Meanwhile Hitler had entered into a secret peace agreement with Stalin and the Soviet Union. Earlier in 1939, Stalin had attempted to make an alliance with Britain and France, but he distrusted them and felt he would be safer siding with Hitler. This would be a grave mistake. On June 22, 1941, Nazi Germany and its Axis allies began a massive surprise invasion of the Soviet Union - Operation Barbarossa. Three and a half million Nazi troops stormed across the Russian border. Catching the Soviets by surprise, the Germans were initially unstoppable. Fortunately they were slowed by a devastating Russian winter. The battle on the Eastern Front was far from over.
Episode 2 - An Unholy Alliance
7:48am on 7th December, 1941. The US naval base at Pearl Harbor in Hawaii is attacked by 350 Japanese planes. They sink four American battleships - half the US fleet. In just two hours, they also destroy 188 aircraft and kill more than 2,000 Americans.
The majority of Americans did not want to be caught up in another world war. Roosevelt had won a third presidential campaign in 1940 promising 'Your boys are not going to be sent into any foreign wars.' Throughout 1940 and 1941, Roosevelt and Churchill had worked together to win victory over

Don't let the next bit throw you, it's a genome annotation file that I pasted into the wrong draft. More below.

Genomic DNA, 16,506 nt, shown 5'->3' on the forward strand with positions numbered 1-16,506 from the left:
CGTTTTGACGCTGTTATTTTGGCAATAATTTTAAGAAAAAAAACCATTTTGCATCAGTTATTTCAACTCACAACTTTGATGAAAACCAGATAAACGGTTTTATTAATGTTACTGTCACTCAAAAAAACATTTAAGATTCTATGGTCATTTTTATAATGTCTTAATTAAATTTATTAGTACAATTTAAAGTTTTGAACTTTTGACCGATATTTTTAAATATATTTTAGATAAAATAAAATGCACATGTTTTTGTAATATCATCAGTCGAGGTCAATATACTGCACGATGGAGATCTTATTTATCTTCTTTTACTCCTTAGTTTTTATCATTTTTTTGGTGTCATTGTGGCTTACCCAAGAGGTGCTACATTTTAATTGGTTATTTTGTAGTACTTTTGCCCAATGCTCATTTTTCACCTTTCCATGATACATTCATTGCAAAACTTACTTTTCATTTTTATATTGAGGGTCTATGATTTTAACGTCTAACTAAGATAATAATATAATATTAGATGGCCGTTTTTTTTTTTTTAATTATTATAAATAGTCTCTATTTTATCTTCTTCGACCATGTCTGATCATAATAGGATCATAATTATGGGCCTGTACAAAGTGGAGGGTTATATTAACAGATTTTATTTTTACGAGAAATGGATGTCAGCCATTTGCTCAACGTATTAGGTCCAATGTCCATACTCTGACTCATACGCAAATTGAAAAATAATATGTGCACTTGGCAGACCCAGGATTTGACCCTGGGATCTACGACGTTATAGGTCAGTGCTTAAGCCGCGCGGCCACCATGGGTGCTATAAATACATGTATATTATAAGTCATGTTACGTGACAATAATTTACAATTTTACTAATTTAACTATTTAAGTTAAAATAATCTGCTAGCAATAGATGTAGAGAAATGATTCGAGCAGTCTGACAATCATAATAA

Nazi Germany, whilst maintaining American neutrality. As Churchill grew more frustrated that the US would not actually join the war, Roosevelt negotiated the ‘Lend-Lease Act’ supplying Britain with tanks, aircraft, ships, weapons, clothing and food. In August 1941, Churchill crossed the Atlantic Ocean and secretly met Roosevelt face to face for the first time in Newfoundland. The meeting resulted in the Atlantic Charter being signed, setting out the British and US goals for the period following the war. Churchill hoped that America would now finally join the fight. But he was wrong.